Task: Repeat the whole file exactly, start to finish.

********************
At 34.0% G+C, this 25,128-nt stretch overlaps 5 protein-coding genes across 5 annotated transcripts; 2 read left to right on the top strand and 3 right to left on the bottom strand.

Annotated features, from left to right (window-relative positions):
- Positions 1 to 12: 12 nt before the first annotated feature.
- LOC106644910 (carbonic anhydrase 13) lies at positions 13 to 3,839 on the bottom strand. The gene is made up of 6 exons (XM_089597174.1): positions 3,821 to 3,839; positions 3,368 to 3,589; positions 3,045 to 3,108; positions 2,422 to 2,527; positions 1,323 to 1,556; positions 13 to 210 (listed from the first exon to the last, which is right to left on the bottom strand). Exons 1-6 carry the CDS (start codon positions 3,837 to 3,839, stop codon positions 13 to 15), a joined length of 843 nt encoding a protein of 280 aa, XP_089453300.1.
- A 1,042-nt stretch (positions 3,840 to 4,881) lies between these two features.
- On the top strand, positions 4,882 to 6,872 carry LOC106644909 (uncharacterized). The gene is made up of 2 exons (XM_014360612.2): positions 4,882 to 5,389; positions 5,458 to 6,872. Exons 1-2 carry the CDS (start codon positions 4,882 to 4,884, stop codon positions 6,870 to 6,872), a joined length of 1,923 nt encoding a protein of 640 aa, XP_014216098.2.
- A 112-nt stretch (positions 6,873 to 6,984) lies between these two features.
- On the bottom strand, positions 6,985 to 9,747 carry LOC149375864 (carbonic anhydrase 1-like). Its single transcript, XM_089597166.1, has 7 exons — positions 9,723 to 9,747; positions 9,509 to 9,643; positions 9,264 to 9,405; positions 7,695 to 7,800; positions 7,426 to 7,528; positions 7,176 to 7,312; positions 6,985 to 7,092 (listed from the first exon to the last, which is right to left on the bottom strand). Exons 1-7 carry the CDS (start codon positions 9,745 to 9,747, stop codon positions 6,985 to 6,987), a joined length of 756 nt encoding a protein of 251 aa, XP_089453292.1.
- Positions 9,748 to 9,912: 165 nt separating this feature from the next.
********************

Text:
At 34.0% G+C, this 25,128-nt stretch overlaps 5 protein-coding genes across 5 annotated transcripts; 2 read left to right on the top strand and 3 right to left on the bottom strand.

Annotated features, from left to right (window-relative positions):
- Positions 1 to 12: 12 nt before the first annotated feature.
- LOC106644910 (carbonic anhydrase 13) lies at positions 13 to 3,839 on the bottom strand. The gene is made up of 6 exons (XM_089597174.1): positions 3,821 to 3,839; positions 3,368 to 3,589; positions 3,045 to 3,108; positions 2,422 to 2,527; positions 1,323 to 1,556; positions 13 to 210 (listed from the first exon to the last, which is right to left on the bottom strand). Exons 1-6 carry the CDS (start codon positions 3,837 to 3,839, stop codon positions 13 to 15), a joined length of 843 nt encoding a protein of 280 aa, XP_089453300.1.
- A 1,042-nt stretch (positions 3,840 to 4,881) lies between these two features.
- On the top strand, positions 4,882 to 6,872 carry LOC106644909 (uncharacterized). The gene is made up of 2 exons (XM_014360612.2): positions 4,882 to 5,389; positions 5,458 to 6,872. Exons 1-2 carry the CDS (start codon positions 4,882 to 4,884, stop codon positions 6,870 to 6,872), a joined length of 1,923 nt encoding a protein of 640 aa, XP_014216098.2.
- A 112-nt stretch (positions 6,873 to 6,984) lies between these two features.
- On the bottom strand, positions 6,985 to 9,747 carry LOC149375864 (carbonic anhydrase 1-like). Its single transcript, XM_089597166.1, has 7 exons — positions 9,723 to 9,747; positions 9,509 to 9,643; positions 9,264 to 9,405; positions 7,695 to 7,800; positions 7,426 to 7,528; positions 7,176 to 7,312; positions 6,985 to 7,092 (listed from the first exon to the last, which is right to left on the bottom strand). Exons 1-7 carry the CDS (start codon positions 9,745 to 9,747, stop codon positions 6,985 to 6,987), a joined length of 756 nt encoding a protein of 251 aa, XP_089453292.1.
- Positions 9,748 to 9,912: 165 nt separating this feature from the next.